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For the watchful consumer, reading labels on their food items is simply an act of habit. While the containers of most food items tell you exactly what you’re about to purchase, when it comes to fruits, we’re often left puzzled; all these fruits seem to have is a little sticker containing numbers. 

Fortunately these numerical stickers give consumers useful insight and can tell them if the fruit has been genetically modified. The sticker explains whether the fruit was grown organically or using traditional methods. These stickers containing 4 to 5 digit numbers were first introduced by supermarkets in the early nineties as a method to identify bulk produce and to make inventory control easier. Known as the Price Look Up (PLU) code, they identify produce items based on various attributes including the commodity, variety and growing methodology. The codes are assigned by the International Federation for Produce Standards (IFPS), which comprises produce associations across the world. However this coding system is voluntary and has not been made mandatory by any governing body. 

The Daily Mirror visited several supermarkets in Colombo to take a look at the varieties of fruits sold and to see if we could decipher the secret codes. We observed that only a few varieties were labelled with the PLU code such as Fuji apples imported from New Zealand and mandarins imported from Australia, labelled with the 3000-4999 range codes. Many other varieties of fruits such as pomegranates and bananas only carried stickers with their respective brands. 

Public Health Inspector’s Union Secretary B. M. M. Balasooriya said that even though it is practised
less in South Asian countries, it is required in many European countries as well as the United States, for retailers to abide by this labelling system. He added that genetic modifications and chemical exposure in locally produced fruits are lesser compared to imported varieties. 


“Organic food starting from number 9 is available in Sri Lanka, but it’s difficult for consumers to detect - M. M. Balasooriya Dr. Rasanjali Hettiarachchi



“Imported tangerines popularly known as dodam or narang, lemons, green apples, red apples, peaches, kiwi fruit, pears and strawberries are the most common genetically modified (GM) fruits found in the market,” explained Balasooriya.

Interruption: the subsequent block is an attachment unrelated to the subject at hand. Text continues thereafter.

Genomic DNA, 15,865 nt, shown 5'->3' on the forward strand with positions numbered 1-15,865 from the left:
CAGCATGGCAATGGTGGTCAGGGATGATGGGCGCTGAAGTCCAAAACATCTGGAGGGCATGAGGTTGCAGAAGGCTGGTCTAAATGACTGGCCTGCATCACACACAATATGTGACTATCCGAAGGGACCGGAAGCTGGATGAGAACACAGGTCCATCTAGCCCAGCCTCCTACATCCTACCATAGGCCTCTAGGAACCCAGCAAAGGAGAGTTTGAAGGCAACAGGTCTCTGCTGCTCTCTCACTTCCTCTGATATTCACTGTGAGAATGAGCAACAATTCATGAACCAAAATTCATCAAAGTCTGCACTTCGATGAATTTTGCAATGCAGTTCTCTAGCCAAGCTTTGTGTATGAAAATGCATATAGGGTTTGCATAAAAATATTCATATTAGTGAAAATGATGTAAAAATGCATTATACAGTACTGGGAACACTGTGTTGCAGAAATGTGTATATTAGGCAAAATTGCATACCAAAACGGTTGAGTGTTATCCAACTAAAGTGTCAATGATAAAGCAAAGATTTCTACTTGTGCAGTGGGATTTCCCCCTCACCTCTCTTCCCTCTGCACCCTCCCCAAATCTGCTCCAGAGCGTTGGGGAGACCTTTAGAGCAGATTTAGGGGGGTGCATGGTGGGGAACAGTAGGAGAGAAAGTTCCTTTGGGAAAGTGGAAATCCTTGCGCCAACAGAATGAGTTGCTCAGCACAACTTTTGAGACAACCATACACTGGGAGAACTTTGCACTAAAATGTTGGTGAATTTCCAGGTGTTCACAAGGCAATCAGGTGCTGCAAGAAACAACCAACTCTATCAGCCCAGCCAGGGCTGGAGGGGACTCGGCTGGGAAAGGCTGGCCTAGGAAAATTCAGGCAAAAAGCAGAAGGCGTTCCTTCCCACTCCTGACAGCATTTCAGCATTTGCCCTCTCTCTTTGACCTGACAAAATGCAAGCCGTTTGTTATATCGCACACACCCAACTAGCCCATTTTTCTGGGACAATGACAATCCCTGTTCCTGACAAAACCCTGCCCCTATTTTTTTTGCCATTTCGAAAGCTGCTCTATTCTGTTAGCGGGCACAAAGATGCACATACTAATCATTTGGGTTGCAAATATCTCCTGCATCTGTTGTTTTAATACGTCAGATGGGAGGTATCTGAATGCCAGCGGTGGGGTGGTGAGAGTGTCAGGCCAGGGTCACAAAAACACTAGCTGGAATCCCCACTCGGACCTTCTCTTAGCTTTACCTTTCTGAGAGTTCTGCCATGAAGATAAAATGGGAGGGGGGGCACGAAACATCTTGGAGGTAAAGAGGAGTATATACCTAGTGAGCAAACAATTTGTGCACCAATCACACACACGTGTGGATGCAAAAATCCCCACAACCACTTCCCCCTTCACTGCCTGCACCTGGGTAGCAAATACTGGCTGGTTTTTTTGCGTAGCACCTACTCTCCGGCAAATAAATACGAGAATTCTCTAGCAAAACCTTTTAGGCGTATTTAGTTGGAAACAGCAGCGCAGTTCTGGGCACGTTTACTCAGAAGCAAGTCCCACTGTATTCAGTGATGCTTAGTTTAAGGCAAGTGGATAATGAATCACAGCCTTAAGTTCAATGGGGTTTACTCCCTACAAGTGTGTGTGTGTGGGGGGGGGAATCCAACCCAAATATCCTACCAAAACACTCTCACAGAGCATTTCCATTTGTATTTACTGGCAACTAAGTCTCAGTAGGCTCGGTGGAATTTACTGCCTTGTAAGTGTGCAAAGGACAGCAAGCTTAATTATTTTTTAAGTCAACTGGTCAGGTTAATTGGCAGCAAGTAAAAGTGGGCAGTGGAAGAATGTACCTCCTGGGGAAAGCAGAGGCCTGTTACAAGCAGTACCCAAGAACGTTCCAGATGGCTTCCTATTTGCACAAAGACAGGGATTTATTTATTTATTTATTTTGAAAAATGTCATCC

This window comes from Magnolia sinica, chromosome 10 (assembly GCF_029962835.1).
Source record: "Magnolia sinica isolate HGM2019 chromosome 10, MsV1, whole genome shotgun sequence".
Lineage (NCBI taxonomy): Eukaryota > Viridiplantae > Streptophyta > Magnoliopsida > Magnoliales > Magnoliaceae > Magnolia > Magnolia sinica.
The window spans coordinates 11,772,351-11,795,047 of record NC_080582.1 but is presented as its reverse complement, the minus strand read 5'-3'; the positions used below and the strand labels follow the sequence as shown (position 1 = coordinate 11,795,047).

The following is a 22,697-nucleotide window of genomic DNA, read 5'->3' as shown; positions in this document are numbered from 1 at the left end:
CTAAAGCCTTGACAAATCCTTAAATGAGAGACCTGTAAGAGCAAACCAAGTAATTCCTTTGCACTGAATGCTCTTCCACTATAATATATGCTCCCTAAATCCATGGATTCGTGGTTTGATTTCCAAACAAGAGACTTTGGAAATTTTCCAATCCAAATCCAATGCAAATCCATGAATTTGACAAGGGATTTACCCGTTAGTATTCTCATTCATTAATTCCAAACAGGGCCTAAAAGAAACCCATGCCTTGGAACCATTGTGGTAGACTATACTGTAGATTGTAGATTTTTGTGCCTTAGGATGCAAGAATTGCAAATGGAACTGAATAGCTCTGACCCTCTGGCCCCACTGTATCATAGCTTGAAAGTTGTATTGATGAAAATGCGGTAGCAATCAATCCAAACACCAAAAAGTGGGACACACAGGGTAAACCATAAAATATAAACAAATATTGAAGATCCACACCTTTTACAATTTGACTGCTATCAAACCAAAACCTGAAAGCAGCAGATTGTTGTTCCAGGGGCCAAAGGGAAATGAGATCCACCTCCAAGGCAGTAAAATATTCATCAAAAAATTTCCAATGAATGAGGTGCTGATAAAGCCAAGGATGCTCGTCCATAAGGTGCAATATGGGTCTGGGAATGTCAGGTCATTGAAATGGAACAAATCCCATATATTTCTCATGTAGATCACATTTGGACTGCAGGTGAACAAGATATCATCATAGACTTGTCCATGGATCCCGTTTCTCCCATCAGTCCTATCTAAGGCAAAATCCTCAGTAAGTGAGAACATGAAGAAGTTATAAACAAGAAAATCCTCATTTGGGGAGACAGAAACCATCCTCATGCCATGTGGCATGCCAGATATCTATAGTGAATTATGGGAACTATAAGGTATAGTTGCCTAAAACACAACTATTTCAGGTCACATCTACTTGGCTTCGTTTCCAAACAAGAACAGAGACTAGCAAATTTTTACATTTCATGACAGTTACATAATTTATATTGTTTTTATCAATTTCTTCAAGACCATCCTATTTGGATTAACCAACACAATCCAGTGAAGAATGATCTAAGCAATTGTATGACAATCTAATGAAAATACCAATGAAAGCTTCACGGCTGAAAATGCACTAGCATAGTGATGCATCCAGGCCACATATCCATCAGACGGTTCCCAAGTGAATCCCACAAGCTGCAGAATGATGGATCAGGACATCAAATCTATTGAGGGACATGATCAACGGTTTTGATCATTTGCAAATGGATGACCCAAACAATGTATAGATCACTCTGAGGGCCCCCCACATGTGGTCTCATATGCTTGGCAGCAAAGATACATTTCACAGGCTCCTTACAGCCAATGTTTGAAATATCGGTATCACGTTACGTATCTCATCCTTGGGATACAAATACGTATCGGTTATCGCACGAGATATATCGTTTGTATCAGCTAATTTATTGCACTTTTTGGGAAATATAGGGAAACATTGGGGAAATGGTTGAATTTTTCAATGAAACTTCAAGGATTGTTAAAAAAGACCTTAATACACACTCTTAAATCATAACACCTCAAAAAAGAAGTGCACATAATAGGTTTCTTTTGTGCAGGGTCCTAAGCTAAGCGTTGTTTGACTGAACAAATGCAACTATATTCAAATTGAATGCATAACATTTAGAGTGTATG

“However we have observed a recent trend where imported mangoes and bananas are sold by retailers. A normal mango would weigh approximately 250g while these GM mangoes would weigh about 500 grams. The fruit is generally bigger than their average counterparts,” he added. 


Reading the fine print

Even though the PLU code is a simple enough key to identify how the fruit you’re about to purchase was grown, learning to read the fine print will give you the opportunity to make an informed decision about your diet. 
If there are only four numbers in the PLU, starting with ‘3’ and ‘4 this means that the produce was grown conventionally or ‘traditionally’ with the use of pesticides. i.e. 3000-4999 Conventionally grown is an agriculture term referring to farming systems which include the use of synthetic chemical fertilizers, pesticides, herbicides and other continual inputs and even genetically modified organisms (GMOs). Although the method sounds reassuring it doesn’t mean the food is free of chemicals or GMOs. 

If there are five numbers in the PLU code, and the number starts with ‘8’, this tells you that the item is a genetically modified fruit or vegetable. However as PHI Balasooriya explained, though the ‘8’ prefix (i.e 83000-84999) was once reserved to identified genetically modified produce items; 
it is rarely used by retailers. Therefore the IFPS has now reserved the 83000 series for conventionally grown items while the 84000 series will designate the corresponding organic item. 
If there are five numbers in the PLU code, and the number starts with ‘9’, this tells you that the produce was grown organically and is not genetically modified. For instance an organic banana would be: 94011